Work songs

Main article: Work songs

Work songs include music sung while conducting a task (often to coordinate timing) or a song linked to a task or trade which might be a connected narrative, description, or protest song. The two main types of work song in Azerbaijani are agricultural work songs, usually are rhythmic a cappella songs sung by people working on a physical and often repetitive task, like the 'Tea song' common in Soviet Azerbaijan.[21] The songs were probably intended to increase productivity while reducing feelings of boredom.

Regional traditions

Karabakh region

Karabakh has been one of the key areas of Azerbaijani folk music and collection. It had retained a strong tradition of mugham and such as Şuşanın dağları başı dumanlı and Sari Gelin became vital part of music revival in Azerbaijan.[22][23]

Baku region

Despite being the centre of both folk revivals and the jazzy folk movement, the songs of Baku were largely neglected in favour of regional and rural music until relatively recently. Baku, unsurprisingly, was the most common location mentioned in Azerbaijani folk songs, including ‘Bakı Haqqında Mahnı’ (Song about Baku), and the ‘Bakı, Sabahın Xeyr’ (Good Morning Baku) and it was the centre of the broadside publishing industry.

Notable performers





Natig Shirinov's performing at Eurovision Song Contest 2012.

See also


  1. ^ "Azərbaycanda qədim musiqi ənənələri mövcuddur - "Deutsche Welle"". (in Azerbaijani). Archived from the original on 19 July 2012. Retrieved 29 June 2014.
  2. ^ "Ü.Hacıbəylinin canlı səsi". (in Azerbaijani). Retrieved 29 June 2014.
  3. ^ Президент Ильхам Алиев: Азербайджанская народная музыка, искусство мугама являются вершиной мирового музыкального искусства (ФОТО). (in Russian). Retrieved 29 June 2014.
  4. ^ "Azerbaycan'da 'Çırpınırdı Karadeniz' şoku". (in Turkish). Retrieved 29 June 2014.
  5. ^ Сегодня день рождения народной артистки СССР Зейнаб Ханларовой. (in Russian). Archived from the original on 8 November 2014. Retrieved 29 June 2014.
  6. ^ Broughton, Simon and Sultanova, Razia. "Bards of the Golden Road". 2000. In Broughton, Simon, and Ellingham, Mark with McConnachie, James and Duane, Orla (Ed.), World Music, Vol. 2: Latin & North America, Caribbean, India, Asia and Pacific, pp 24–31. Rough Guides Ltd, Penguin Books. ISBN 978-1-85828-636-5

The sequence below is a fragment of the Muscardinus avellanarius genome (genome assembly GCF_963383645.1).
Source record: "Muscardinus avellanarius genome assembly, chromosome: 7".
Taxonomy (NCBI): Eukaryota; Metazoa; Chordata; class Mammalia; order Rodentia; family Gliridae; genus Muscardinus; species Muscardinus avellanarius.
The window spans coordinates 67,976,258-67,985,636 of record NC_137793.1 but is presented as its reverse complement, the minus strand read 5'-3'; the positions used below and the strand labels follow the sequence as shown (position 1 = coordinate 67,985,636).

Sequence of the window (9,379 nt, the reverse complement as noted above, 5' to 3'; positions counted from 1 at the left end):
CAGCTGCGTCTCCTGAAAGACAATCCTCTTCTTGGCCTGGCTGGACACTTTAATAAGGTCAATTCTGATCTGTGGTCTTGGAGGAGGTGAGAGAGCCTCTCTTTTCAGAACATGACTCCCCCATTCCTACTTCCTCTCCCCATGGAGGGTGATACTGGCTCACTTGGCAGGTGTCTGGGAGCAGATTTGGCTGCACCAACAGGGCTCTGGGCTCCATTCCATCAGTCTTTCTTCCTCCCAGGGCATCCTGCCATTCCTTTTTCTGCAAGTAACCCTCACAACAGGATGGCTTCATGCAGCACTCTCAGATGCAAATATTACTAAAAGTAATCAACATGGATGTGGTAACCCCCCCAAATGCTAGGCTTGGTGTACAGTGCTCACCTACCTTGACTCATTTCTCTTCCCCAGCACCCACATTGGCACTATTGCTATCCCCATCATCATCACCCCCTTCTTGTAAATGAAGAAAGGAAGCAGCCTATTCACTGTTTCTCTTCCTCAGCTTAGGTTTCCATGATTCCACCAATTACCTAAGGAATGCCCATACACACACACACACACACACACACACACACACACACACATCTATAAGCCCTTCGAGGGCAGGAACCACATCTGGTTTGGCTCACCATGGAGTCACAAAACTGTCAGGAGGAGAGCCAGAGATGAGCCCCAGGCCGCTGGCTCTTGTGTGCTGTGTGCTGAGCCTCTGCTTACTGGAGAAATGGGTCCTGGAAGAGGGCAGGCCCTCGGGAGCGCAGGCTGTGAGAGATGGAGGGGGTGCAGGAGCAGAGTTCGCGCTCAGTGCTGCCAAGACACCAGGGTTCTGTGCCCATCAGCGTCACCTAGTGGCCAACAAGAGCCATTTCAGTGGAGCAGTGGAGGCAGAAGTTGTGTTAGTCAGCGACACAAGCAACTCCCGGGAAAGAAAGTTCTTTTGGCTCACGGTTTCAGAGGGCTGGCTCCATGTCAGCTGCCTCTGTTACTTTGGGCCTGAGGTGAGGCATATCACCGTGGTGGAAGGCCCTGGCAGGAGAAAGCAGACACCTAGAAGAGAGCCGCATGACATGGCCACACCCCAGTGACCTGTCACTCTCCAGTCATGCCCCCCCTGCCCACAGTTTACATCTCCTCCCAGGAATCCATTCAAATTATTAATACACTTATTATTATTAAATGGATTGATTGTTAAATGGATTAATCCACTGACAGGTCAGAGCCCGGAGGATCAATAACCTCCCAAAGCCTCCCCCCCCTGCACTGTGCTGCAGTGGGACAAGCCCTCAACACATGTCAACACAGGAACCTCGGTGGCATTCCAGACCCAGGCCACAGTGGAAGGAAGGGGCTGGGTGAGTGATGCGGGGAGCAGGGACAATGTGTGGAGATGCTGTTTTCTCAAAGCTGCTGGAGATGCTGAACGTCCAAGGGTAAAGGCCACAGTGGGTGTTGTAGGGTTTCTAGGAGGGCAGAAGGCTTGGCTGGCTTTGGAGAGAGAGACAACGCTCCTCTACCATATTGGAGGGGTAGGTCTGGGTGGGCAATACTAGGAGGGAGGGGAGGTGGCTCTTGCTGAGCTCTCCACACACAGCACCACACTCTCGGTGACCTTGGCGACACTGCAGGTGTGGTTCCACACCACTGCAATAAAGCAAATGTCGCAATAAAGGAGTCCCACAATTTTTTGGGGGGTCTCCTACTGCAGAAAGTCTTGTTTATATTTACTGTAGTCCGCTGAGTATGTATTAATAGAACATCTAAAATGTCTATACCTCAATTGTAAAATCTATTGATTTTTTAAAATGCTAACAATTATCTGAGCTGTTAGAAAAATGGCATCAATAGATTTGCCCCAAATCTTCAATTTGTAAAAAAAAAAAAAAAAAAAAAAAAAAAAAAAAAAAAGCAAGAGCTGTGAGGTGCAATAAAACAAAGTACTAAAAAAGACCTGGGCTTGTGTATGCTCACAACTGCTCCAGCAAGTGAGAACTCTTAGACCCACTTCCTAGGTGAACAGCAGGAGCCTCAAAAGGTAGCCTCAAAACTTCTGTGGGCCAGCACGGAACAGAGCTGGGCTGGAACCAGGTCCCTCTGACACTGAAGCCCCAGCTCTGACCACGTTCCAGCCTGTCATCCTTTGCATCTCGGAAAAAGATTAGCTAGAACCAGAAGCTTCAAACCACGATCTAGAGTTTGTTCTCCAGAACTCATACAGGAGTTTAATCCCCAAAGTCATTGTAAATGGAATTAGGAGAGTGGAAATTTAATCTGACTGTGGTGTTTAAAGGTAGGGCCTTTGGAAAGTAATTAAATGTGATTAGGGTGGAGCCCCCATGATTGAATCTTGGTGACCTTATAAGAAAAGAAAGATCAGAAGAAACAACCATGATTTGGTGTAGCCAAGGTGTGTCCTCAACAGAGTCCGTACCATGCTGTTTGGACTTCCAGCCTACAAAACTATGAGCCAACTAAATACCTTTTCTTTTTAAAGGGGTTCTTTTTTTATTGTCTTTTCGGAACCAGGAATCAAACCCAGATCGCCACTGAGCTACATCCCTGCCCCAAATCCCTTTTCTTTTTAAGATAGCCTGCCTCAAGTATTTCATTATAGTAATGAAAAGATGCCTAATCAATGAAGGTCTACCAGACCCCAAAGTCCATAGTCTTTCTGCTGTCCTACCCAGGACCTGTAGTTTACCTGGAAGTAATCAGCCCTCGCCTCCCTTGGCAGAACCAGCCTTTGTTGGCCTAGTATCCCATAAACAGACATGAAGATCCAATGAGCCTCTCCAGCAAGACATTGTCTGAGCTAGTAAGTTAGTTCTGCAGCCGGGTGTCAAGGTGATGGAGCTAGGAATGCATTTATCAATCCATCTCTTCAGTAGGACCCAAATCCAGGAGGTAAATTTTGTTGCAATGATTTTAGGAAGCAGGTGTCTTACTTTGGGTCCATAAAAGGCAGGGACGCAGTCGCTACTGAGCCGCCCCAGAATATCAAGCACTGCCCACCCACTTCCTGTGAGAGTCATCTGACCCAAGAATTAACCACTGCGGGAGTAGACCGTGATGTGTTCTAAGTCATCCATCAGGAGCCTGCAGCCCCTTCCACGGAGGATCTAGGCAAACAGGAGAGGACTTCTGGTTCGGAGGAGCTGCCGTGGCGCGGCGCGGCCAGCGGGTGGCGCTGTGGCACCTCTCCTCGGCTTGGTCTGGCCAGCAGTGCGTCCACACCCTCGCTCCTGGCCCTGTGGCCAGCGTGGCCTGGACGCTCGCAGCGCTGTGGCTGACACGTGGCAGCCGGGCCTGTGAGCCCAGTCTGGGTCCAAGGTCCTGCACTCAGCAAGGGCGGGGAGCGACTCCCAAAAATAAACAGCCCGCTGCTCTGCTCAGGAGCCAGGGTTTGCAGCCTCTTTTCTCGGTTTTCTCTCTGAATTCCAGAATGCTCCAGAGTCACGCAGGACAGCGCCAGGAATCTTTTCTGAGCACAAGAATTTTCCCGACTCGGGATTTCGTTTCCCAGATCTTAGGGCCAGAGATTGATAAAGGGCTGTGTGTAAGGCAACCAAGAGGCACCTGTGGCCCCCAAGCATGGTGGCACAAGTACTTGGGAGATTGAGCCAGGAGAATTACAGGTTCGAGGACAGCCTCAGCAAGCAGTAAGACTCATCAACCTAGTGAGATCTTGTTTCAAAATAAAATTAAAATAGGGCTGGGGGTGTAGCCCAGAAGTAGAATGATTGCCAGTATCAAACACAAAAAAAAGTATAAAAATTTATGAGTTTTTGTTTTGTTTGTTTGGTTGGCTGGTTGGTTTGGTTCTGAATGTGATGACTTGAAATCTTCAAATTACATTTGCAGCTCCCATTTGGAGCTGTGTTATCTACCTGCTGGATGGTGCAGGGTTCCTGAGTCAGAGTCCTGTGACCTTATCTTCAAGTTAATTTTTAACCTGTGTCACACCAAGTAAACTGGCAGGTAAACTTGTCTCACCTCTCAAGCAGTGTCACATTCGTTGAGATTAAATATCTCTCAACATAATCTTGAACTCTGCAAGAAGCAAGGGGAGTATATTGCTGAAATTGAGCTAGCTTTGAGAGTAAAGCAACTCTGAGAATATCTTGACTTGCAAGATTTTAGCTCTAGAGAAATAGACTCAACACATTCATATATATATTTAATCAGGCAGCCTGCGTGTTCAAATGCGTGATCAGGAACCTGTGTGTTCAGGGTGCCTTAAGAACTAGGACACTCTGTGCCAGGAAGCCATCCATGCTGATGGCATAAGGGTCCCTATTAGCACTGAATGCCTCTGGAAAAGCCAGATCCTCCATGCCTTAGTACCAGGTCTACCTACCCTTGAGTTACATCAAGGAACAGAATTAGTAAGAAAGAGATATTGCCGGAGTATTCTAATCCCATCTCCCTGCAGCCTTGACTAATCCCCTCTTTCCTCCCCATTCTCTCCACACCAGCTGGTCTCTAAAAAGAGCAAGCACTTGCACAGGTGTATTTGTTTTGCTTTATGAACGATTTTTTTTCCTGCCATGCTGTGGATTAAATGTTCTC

7. ^ "AZƏRBAYCAN MUSİQİSİ". (in Azerbaijani). Retrieved 29 June 2014.
  8. ^ "Folk Music: Story of a Nation". Archived from the original on 2003-08-10. Retrieved November 10, 2003.
  9. ^ a b c d e "İlk musiqi alətlərimiz". (in Azerbaijani). Archived from the original on 29 October 2012. Retrieved 29 June 2014.
  10. ^ a b c d "What's New in Print about Azerbaijan?". Azerbaijan International. Retrieved 29 June 2014.
  11. ^ "Azerbaijan: Ashiq bards and classical mugham musicians". Retrieved 29 June 2014.
  12. ^ "About Azerbaijan". Retrieved 29 June 2014.
  13. ^ Ecotourism: Gobustan Reserve
  14. ^ Gaval dash (Tambourine stone)
  15. ^ S. Lerer, Children's Literature: a Reader's History, from Aesop to Harry Potter (Chicago Il: University of Chicago Press, 2008), pp. 69-70.
  16. ^ I. Opie and P. Opie, The Oxford Dictionary of Nursery Rhymes (Oxford: Oxford University Press, 1951, 2nd edn., 1997), pp. 30-1, 47-8, 128-9 and 299.
  17. ^ "Uşaq musiqisi". (in Azerbaijani). Retrieved 4 November 2014.
  18. ^ "Musiqiyə həsr edilən ömür – Asəf Zeynallı". (in Azerbaijani). Retrieved 4 November 2014.
  19. ^ "Niyə uşaq mahnıları bəstələnmir? - ARAŞDIRMA". (in Azerbaijani). Retrieved 4 November 2014.
  20. ^ "Vətənpərvərlik mahnılarının təbliğatı və gənclərin milli mənlik şüuru..." (in Azerbaijani). Retrieved 4 November 2014.
  21. ^ "АЗЕРБАЙДЖАНСКАЯ ПЕВИЦА ПРЕДЛАГАЕТ СВОИМ СЛУШАТЕЛЯМ "СЛАДКИЙ ЧАЙ" - ФОТО". Archived from the original on 4 November 2014. Retrieved 4 November 2014.
  22. ^ "Azeri tunes stolen by Armenian thieves". Retrieved 4 November 2014.
  23. ^ ""Sarı Gəlin" mahnısının tarixi". (in Azerbaijani). Archived from the original on 11 December 2014. Retrieved 4 November 2014.